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Log homes

Gordy Member Posts: 9,546
Anyone dealt with these natural resource hogs structurally, and conditioning?


  • kcopp
    kcopp Member Posts: 4,390
    I supposed ....

    that is a relative term. Some are pretty good as energy consumption goes some not so much.
  • Gordy
    Gordy Member Posts: 9,546

    Is what I see.

    I guess I see it as enough wood to build three stick built homes as far as the natural resources comment goes. Lots of infiltration points of entry as far as the conditioning goes.

    I'm dealing with one now. A friend of mine purchased. Built in late seventies, two story with electric baseboard through out. Codes out the window electrically, and structurally.

    Floating partition walls that house jack posts, and beams which were suppose to be let down with the settling of the exterior full logs. That must not have been done. Steel columns sitting on one floor joist, or only sitting on subfloor ready to blow through the sub floor.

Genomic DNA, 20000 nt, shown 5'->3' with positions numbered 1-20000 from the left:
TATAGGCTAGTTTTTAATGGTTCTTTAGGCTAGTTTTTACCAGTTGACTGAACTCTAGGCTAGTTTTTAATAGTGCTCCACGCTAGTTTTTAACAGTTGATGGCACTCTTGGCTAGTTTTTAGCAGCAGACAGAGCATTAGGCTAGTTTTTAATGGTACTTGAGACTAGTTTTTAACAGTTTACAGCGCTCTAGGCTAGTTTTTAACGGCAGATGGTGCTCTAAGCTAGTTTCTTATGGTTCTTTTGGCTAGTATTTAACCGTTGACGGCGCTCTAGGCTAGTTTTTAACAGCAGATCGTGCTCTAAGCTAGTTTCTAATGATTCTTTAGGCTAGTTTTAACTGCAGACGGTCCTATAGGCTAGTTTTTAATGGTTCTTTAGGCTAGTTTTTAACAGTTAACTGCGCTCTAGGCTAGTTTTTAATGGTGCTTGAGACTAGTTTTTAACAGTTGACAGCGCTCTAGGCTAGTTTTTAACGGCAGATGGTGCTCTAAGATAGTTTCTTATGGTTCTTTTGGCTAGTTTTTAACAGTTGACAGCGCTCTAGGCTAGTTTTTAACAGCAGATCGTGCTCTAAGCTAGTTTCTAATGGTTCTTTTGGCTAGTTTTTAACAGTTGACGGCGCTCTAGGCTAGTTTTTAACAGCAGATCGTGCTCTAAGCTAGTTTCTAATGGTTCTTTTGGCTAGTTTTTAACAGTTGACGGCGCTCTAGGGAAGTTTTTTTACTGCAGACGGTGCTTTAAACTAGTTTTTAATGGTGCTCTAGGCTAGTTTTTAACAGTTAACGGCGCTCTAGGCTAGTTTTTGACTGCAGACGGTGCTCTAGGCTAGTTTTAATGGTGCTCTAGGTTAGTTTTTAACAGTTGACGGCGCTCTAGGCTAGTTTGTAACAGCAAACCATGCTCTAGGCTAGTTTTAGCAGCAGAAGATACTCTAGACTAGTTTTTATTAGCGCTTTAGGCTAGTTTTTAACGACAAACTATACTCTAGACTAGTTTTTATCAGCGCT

Electrical has open splices dangling in the basement. Circuits with three splices which are in a junction box which is not attached to anything.

    This guy had a home inspection for 400 bucks the only thing he said was it needs some work, but was never specific as to what.
  • ChrisJ
    ChrisJ Member Posts: 15,442

    Wonder how many burried junction boxes there are, or worse, burried splices not done in a box.
    Single pipe quasi-vapor system. Typical operating pressure 0.14 - 0.43 oz. EcoSteam ES-20 Advanced Control for Residential Steam boilers. Rectorseal Steamaster water treatment
  • Gordy
    Gordy Member Posts: 9,546
    edited December 2012
    Tip of the iceberg

    Yeah Chris there is junction boxes on top of partition walls which are about 3" lower than the beams covered by cedar trim boards . Boxed splices with no covers Romex laying on the top plate easy to penetrate with a nail.